In Westmoreland v. Columbia Broadcasting System, Inc., the U.S. Court of Appeals for the Second Circuit held that a per se ban on television access to a federal courtroom does not violate the first amendment to the U.S. Constitution. The author asserts that Westmoreland and two similar courts of appeal decisions upholding absolute prohibition of electronic access to judicial proceedings are indefensible under recent U.S. Supreme Court decisions such as Chandler v. Florida and the Richmond Newspapers, Inc. v. Virginia line of cases. The author details the widespread success of television access to courtrooms in over eighty percent of the states. Data from state experimentation with cameras in the courtroom have largely refuted the perceived dangers of electronic access cited by the federal courts in upholding per se rules of exclusion. Finally, the author proposes a two-year pilot study for the federal and state courts which now prohibit electronic access.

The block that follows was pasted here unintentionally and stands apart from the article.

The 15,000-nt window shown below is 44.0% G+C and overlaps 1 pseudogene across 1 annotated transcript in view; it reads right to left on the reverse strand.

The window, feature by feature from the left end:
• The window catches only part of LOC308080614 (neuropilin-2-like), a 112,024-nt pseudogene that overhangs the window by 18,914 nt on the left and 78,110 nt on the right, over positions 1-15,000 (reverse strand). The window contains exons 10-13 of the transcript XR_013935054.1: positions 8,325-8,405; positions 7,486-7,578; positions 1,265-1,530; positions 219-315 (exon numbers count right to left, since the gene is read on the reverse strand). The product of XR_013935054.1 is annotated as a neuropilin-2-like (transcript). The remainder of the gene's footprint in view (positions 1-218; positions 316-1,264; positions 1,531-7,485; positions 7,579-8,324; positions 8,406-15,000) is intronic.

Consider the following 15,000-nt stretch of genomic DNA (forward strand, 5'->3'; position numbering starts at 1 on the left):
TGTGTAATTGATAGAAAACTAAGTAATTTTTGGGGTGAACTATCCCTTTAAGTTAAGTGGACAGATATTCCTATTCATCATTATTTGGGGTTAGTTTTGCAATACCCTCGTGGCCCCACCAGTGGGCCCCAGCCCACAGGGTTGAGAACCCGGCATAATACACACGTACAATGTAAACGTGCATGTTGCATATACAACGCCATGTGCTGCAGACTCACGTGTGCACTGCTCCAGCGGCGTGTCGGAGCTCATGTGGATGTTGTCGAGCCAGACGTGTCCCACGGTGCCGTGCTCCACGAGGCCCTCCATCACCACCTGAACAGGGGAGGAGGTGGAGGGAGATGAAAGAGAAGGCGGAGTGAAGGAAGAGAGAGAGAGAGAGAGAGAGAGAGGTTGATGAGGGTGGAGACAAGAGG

Richard H. Frank,
Cameras in the Courtroom: A First Amendment Right of Access,
9 Hastings Comm. & Ent. L.J. 749
Available at: https://repository.uchastings.edu/hastings_comm_ent_law_journal/vol9/iss4/6